The Service Learning Leadership Minor helps you develop advanced knowledge and skills in service learning leadership, preparing you to work as a leader in the growing field of service learning. As this field grows, so does the need for well trained service learning professionals, capable of creating and implementing partnership programs between educational institutions and communities. After completing this minor, you will be able to take a position as a leader in the field of service learning and community service, both locally and at the state and national levels.
This Minor combines a focus on experiential learning with a grounding in theories of service and social justice. It gives you a strong foundation in the design and delivery of service learning experiences, understanding of community and social change processes, and perspectives in service and social justice. In addition, you integrate this knowledge in the form of a Senior Capstone service learning project, designed and carried out collaboratively with a community organization.
Please note: Twelve of the units taken to complete a minor (6 of which are upper
division) may not be used in fulfillment of other minors,
concentrations, or major requirements.
Complete all of the following courses:
Complete one of the following courses:
Students know the theoretical roots and various approaches to service learning and experiential education pedagogy; have a working understanding of empirical research in service learning, focusing on cognitive and effective outcomes for student learning and development as well as community development; facilitate service learning and practical experiences, and identify and assess critical components of effective service learning; and assess community service learning as a strategy for (a) creating more just communities, and (b) preparing students for lifelong community participation.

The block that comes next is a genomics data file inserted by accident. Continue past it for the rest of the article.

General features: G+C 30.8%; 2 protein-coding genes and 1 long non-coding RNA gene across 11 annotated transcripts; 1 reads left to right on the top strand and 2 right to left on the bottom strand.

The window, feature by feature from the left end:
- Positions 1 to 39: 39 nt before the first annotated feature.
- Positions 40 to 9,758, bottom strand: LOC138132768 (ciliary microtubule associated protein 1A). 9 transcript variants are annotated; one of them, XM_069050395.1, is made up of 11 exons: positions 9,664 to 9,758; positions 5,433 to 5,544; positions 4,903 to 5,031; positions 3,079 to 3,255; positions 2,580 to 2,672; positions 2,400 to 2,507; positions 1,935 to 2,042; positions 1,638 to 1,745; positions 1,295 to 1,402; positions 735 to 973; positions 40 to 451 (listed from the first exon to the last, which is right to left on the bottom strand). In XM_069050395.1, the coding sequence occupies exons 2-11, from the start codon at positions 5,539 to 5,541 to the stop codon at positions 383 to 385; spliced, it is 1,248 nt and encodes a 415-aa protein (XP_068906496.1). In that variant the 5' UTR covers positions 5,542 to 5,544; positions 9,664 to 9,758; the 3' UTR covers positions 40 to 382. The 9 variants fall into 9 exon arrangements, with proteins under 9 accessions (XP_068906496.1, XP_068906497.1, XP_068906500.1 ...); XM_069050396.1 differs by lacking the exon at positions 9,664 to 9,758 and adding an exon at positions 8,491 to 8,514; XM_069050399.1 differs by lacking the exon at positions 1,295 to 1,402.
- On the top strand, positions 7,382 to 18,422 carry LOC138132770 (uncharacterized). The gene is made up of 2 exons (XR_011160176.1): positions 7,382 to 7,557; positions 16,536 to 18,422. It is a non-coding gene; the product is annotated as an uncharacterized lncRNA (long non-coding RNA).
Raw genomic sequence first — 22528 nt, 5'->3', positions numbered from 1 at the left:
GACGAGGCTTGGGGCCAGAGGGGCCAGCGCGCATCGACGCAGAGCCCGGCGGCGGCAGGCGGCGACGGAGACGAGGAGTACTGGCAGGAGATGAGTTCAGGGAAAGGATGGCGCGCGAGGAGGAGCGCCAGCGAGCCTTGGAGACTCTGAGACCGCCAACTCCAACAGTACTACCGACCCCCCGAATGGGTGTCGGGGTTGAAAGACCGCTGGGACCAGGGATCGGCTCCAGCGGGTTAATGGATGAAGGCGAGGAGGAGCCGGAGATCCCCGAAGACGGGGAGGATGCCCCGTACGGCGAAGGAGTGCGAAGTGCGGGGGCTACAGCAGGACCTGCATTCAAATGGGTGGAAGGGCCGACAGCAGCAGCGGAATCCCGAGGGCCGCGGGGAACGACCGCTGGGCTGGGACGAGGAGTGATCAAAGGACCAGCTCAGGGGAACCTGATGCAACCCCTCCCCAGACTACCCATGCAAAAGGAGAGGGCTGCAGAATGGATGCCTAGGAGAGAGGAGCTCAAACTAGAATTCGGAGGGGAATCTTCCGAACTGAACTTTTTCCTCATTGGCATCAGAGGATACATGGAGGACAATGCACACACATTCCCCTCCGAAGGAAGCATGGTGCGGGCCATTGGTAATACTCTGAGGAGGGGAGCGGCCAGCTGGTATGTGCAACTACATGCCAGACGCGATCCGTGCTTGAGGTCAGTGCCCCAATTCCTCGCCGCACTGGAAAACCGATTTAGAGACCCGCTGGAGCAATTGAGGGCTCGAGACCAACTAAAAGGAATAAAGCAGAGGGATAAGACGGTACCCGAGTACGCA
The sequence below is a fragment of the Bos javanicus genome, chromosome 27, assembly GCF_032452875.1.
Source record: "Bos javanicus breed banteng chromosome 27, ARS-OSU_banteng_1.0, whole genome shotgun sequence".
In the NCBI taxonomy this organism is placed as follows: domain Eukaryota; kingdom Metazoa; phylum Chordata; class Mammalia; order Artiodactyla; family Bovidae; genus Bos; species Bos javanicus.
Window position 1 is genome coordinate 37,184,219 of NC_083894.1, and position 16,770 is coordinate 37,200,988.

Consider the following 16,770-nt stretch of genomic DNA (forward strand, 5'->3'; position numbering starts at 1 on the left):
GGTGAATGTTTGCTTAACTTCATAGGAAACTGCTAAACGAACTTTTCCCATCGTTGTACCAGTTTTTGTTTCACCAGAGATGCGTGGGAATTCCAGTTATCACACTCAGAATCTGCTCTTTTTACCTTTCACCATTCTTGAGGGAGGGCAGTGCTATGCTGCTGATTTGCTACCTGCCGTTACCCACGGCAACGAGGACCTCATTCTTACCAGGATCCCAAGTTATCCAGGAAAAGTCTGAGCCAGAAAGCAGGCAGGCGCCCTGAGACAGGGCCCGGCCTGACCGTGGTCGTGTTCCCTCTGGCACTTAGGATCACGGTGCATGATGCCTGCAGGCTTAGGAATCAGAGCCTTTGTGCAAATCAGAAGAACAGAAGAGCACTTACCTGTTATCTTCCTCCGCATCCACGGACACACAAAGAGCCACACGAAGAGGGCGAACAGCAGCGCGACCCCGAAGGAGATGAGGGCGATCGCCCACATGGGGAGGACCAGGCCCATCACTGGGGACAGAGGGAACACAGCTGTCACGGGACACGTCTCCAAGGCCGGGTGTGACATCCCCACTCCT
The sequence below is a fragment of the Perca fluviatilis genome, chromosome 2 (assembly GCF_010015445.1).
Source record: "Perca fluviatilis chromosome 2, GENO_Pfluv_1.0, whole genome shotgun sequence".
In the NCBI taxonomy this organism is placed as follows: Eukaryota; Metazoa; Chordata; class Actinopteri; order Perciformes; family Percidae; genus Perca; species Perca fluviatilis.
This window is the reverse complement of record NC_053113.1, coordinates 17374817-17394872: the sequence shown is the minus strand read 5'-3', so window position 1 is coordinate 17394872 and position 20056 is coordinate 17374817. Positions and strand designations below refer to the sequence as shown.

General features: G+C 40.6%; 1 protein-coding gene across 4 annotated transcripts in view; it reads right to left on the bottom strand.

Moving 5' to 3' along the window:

Students understand theories and issues of social justice, including oppression (and its manifestations at various levels), liberation, coalitions and alliances; identify and analyze systemic elements that perpetuate injustice in communities; recognize diverse traditions of service and historical service movements, and analyze their relation to the current service movement; and critically analyze the linkages between service and social justice.
Students know various models for grassroots social change, including direct action, policy initiatives, and systemic change; understand communities and how they function, make decisions and acquire and expend resources; analyze the network of influences and forces (local, regional, national and global) that affect community life; and engage in effective practices in community building and processes that connect people across differences.
Students articulate the linkages between service, social justice, and their chosen field of study; complete a Senior Capstone project that is responsive to community-identified needs; gather knowledge with a community and provide information to it in a way that enhances community capacities; and understand their own capacity for service and social justice as individuals working in their chosen field of study.